Know your child’s heart and how to protect them from cardiac arrest

(BPT) – Dorien “DJ” Garnett loved sports, especially basketball. From the moment he learned to walk, he had a ball in his hand. By the time he was 2, he had outgrown every little tikes basketball set his parents could find for him. As Garnett continued to grow, he realized that basketball was his true passion and he played it literally until the moment he died.

It was 2009, and Garnett was on the court playing basketball with his team. The group had just broken for a timeout, and as he headed back to court with his teammates, Garnett suffered a cardiac arrest, collapsed and died.

He was only 17.

A history of cardiomyopathy

It wasn’t until after his death that Garnett was diagnosed with hypertrophic cardiomyopathy (HCM). Cardiomyopathy, which has several forms including HCM, is a condition in which a person’s heart muscle is abnormal affecting the heart’s ability to pump blood. The condition can be hereditary, or it can come as a result of a viral infection.

In Garnett’s case, both sides of his family had a history of heart disease, and his father was identified as a genetic carrier for cardiomyopathy. Garnett’s younger brother has since been tested and been found not to have the condition.

Parents should not ignore the risks factors

Tragically, stories like Garnett’s are more common than one may think. Today, cardiomyopathy remains the leading cause of heart transplants and sudden cardiac arrests among youth under the age of 18. Research also shows that sudden cardiac arrest remains the top cause of death among children on school property nationwide.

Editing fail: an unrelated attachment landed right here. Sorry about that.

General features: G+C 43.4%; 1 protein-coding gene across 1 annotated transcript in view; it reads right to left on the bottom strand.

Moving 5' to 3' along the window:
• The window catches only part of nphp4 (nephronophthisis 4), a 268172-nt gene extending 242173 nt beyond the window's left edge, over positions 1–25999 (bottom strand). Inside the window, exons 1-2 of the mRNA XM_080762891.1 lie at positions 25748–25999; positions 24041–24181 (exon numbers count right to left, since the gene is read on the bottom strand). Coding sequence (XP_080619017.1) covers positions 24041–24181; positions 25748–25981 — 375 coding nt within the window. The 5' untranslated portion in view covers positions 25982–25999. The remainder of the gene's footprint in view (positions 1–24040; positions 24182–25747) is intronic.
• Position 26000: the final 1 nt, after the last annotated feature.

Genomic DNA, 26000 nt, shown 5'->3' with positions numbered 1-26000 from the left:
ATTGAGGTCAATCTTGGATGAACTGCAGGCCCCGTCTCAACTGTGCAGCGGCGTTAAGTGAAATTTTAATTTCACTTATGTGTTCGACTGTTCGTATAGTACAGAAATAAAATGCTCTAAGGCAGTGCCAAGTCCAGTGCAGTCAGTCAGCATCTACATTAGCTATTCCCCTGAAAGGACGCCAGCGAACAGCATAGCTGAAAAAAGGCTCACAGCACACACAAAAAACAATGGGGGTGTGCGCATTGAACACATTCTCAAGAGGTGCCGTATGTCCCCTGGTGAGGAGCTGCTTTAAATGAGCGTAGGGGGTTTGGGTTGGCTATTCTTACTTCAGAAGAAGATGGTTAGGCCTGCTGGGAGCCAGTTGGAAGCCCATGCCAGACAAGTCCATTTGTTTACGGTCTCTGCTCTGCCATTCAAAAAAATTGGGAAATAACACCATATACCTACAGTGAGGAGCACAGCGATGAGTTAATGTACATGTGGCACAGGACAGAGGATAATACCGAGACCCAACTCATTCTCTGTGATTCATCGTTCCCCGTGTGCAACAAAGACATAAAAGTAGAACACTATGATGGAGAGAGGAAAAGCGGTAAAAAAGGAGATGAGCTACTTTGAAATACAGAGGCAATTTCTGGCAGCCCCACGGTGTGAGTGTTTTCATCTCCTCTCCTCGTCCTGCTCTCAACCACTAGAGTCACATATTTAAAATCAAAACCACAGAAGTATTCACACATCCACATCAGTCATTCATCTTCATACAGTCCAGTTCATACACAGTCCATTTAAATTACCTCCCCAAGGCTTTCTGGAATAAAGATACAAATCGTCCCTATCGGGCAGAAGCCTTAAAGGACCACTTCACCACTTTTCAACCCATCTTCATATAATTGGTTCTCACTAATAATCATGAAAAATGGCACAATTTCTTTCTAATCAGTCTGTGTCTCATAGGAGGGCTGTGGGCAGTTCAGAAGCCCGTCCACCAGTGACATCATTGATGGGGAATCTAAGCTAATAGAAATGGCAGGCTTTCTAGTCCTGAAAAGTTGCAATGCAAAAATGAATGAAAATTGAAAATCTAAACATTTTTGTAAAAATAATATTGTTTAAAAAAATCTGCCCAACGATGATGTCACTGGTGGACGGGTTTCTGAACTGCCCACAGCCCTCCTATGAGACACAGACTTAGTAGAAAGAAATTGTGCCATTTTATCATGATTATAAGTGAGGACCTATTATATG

Many parents do not realize the risk cardiomyopathy presents for their children, or they may believe their children are too young to be at risk. Garnett’s example is proof, however, that the threat of cardiomyopathy is very real for children, and it can affect any child regardless of age, gender or ethnicity.

Getting more children with cardiomyopathy identified, properly diagnosed and treated is a priority for Lisa Yue, a mother who lost two young children to the disease. She formed the Children’s Cardiomyopathy Foundation (CCF) the only national lay group focused on research, education, awareness, and advocacy for all forms of cardiomyopathy affecting infants, children and teens. CCF urges everyone to “Know Your Heart.” This includes knowing yours, your child’s, and all family members’ heart history, as well as the symptoms and warning signs that will help prevent cardiac arrest before it is too late. You can learn more at www.childrenscardiomyopathy.org.

Warning signs and next steps for parents

Garnett’s family did not know about his cardiomyopathy until it was too late. As a healthy, regular teen — who enjoyed sports, music and making people laugh — his family never had reason to believe there was anything wrong with him. And across the country there are thousands of other children just like him unaware of any possible risk.

Spotting symptoms can be difficult as they vary based on the type of cardiomyopathy a person may have and the stage of the disease. Common symptoms include shortness of breath, chest pain, fatigue, irregular heartbeats (rapid, pounding or fluttering), dizziness, light-headedness or fainting and swelling of the legs, ankles and feet caused by fluid buildup.

Parents who notice any of these conditions in their children should schedule an appointment with their child’s doctor immediately. The child’s annual well-visit or sports physical are also an excellent time to speak with your child’s doctor about cardiomyopathy and have your questions answered before it’s too late.

To learn more about the signs, symptoms and risk factors associated with cardiomyopathy, visit www.childrenscardiomyopathy.org.

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